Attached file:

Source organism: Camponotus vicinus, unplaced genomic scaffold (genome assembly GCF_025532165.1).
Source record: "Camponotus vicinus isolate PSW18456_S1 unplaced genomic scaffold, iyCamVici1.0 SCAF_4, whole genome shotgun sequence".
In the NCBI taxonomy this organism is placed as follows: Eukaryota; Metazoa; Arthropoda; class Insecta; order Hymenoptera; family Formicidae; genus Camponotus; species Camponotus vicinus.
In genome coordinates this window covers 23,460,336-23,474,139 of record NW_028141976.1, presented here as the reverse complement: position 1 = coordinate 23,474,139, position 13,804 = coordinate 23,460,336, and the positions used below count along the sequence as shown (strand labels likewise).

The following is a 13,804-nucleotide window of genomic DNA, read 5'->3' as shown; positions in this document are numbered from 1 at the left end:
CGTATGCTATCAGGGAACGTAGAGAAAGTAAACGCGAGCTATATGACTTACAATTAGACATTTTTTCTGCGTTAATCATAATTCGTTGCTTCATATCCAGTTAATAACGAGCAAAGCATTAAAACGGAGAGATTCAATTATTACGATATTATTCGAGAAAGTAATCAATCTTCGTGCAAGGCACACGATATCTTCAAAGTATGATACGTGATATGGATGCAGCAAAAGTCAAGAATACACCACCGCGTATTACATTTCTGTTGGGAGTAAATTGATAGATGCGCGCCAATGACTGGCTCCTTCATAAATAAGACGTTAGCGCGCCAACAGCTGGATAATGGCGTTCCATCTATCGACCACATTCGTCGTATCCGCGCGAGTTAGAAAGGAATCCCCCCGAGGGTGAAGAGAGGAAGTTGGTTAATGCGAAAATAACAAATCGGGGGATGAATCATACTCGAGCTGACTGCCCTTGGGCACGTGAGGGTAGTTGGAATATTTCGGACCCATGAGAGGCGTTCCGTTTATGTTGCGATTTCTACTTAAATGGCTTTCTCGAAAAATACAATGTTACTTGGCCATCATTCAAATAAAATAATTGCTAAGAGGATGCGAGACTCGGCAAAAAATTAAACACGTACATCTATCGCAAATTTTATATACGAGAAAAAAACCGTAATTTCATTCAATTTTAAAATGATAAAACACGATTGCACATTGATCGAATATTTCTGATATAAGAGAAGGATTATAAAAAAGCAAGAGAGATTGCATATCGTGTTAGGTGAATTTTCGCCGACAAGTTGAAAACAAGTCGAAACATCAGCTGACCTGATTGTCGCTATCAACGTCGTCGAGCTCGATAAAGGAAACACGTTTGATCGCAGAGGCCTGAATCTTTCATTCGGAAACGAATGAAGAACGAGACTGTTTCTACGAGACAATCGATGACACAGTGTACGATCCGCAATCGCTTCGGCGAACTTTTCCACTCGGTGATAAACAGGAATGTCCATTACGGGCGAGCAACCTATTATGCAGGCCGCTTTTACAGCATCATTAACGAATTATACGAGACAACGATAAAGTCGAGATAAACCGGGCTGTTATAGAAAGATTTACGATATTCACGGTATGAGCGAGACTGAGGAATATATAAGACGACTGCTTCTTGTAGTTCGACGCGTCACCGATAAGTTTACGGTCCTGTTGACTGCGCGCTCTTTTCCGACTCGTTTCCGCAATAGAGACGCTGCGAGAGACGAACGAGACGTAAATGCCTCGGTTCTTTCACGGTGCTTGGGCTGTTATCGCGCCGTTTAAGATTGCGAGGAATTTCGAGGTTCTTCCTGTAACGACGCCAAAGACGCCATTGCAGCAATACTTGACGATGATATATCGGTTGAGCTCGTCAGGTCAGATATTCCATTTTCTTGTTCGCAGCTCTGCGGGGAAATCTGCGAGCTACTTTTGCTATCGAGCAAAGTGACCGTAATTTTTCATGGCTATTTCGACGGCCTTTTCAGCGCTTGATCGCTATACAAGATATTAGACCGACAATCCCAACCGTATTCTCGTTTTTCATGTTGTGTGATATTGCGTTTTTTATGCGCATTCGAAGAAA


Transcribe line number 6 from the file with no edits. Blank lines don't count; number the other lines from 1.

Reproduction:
CGTATGCTATCAGGGAACGTAGAGAAAGTAAACGCGAGCTATATGACTTACAATTAGACATTTTTTCTGCGTTAATCATAATTCGTTGCTTCATATCCAGTTAATAACGAGCAAAGCATTAAAACGGAGAGATTCAATTATTACGATATTATTCGAGAAAGTAATCAATCTTCGTGCAAGGCACACGATATCTTCAAAGTATGATACGTGATATGGATGCAGCAAAAGTCAAGAATACACCACCGCGTATTACATTTCTGTTGGGAGTAAATTGATAGATGCGCGCCAATGACTGGCTCCTTCATAAATAAGACGTTAGCGCGCCAACAGCTGGATAATGGCGTTCCATCTATCGACCACATTCGTCGTATCCGCGCGAGTTAGAAAGGAATCCCCCCGAGGGTGAAGAGAGGAAGTTGGTTAATGCGAAAATAACAAATCGGGGGATGAATCATACTCGAGCTGACTGCCCTTGGGCACGTGAGGGTAGTTGGAATATTTCGGACCCATGAGAGGCGTTCCGTTTATGTTGCGATTTCTACTTAAATGGCTTTCTCGAAAAATACAATGTTACTTGGCCATCATTCAAATAAAATAATTGCTAAGAGGATGCGAGACTCGGCAAAAAATTAAACACGTACATCTATCGCAAATTTTATATACGAGAAAAAAACCGTAATTTCATTCAATTTTAAAATGATAAAACACGATTGCACATTGATCGAATATTTCTGATATAAGAGAAGGATTATAAAAAAGCAAGAGAGATTGCATATCGTGTTAGGTGAATTTTCGCCGACAAGTTGAAAACAAGTCGAAACATCAGCTGACCTGATTGTCGCTATCAACGTCGTCGAGCTCGATAAAGGAAACACGTTTGATCGCAGAGGCCTGAATCTTTCATTCGGAAACGAATGAAGAACGAGACTGTTTCTACGAGACAATCGATGACACAGTGTACGATCCGCAATCGCTTCGGCGAACTTTTCCACTCGGTGATAAACAGGAATGTCCATTACGGGCGAGCAACCTATTATGCAGGCCGCTTTTACAGCATCATTAACGAATTATACGAGACAACGATAAAGTCGAGATAAACCGGGCTGTTATAGAAAGATTTACGATATTCACGGTATGAGCGAGACTGAGGAATATATAAGACGACTGCTTCTTGTAGTTCGACGCGTCACCGATAAGTTTACGGTCCTGTTGACTGCGCGCTCTTTTCCGACTCGTTTCCGCAATAGAGACGCTGCGAGAGACGAACGAGACGTAAATGCCTCGGTTCTTTCACGGTGCTTGGGCTGTTATCGCGCCGTTTAAGATTGCGAGGAATTTCGAGGTTCTTCCTGTAACGACGCCAAAGACGCCATTGCAGCAATACTTGACGATGATATATCGGTTGAGCTCGTCAGGTCAGATATTCCATTTTCTTGTTCGCAGCTCTGCGGGGAAATCTGCGAGCTACTTTTGCTATCGAGCAAAGTGACCGTAATTTTTCATGGCTATTTCGACGGCCTTTTCAGCGCTTGATCGCTATACAAGATATTAGACCGACAATCCCAACCGTATTCTCGTTTTTCATGTTGTGTGATATTGCGTTTTTTATGCGCATTCGAAGAAA